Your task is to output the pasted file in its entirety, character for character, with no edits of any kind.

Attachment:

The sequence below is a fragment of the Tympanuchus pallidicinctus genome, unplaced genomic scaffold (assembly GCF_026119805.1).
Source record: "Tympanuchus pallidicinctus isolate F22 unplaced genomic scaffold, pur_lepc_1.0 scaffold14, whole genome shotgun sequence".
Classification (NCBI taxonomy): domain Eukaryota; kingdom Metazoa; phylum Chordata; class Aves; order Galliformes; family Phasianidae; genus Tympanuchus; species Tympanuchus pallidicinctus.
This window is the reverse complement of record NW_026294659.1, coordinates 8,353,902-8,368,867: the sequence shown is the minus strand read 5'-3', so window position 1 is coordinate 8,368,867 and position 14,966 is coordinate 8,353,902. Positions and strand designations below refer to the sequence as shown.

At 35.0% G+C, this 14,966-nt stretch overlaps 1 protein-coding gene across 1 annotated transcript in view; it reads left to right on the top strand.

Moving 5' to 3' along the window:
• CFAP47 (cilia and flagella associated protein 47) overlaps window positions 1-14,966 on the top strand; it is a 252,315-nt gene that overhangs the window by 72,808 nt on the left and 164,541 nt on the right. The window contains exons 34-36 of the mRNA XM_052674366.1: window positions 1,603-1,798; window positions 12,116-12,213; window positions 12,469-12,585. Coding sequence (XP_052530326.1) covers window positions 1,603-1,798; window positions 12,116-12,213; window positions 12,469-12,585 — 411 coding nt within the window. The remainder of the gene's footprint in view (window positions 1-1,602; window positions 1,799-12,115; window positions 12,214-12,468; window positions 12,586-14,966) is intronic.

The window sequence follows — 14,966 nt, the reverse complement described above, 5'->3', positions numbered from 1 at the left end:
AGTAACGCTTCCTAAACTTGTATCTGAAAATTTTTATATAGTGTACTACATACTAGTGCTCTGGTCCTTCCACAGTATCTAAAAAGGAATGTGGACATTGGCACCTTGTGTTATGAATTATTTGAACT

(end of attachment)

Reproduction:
The sequence below is a fragment of the Tympanuchus pallidicinctus genome, unplaced genomic scaffold (assembly GCF_026119805.1).
Source record: "Tympanuchus pallidicinctus isolate F22 unplaced genomic scaffold, pur_lepc_1.0 scaffold14, whole genome shotgun sequence".
Classification (NCBI taxonomy): domain Eukaryota; kingdom Metazoa; phylum Chordata; class Aves; order Galliformes; family Phasianidae; genus Tympanuchus; species Tympanuchus pallidicinctus.
This window is the reverse complement of record NW_026294659.1, coordinates 8,353,902-8,368,867: the sequence shown is the minus strand read 5'-3', so window position 1 is coordinate 8,368,867 and position 14,966 is coordinate 8,353,902. Positions and strand designations below refer to the sequence as shown.

At 35.0% G+C, this 14,966-nt stretch overlaps 1 protein-coding gene across 1 annotated transcript in view; it reads left to right on the top strand.

Moving 5' to 3' along the window:
• CFAP47 (cilia and flagella associated protein 47) overlaps window positions 1-14,966 on the top strand; it is a 252,315-nt gene that overhangs the window by 72,808 nt on the left and 164,541 nt on the right. The window contains exons 34-36 of the mRNA XM_052674366.1: window positions 1,603-1,798; window positions 12,116-12,213; window positions 12,469-12,585. Coding sequence (XP_052530326.1) covers window positions 1,603-1,798; window positions 12,116-12,213; window positions 12,469-12,585 — 411 coding nt within the window. The remainder of the gene's footprint in view (window positions 1-1,602; window positions 1,799-12,115; window positions 12,214-12,468; window positions 12,586-14,966) is intronic.

The window sequence follows — 14,966 nt, the reverse complement described above, 5'->3', positions numbered from 1 at the left end:
AGTAACGCTTCCTAAACTTGTATCTGAAAATTTTTATATAGTGTACTACATACTAGTGCTCTGGTCCTTCCACAGTATCTAAAAAGGAATGTGGACATTGGCACCTTGTGTTATGAATTATTTGAACT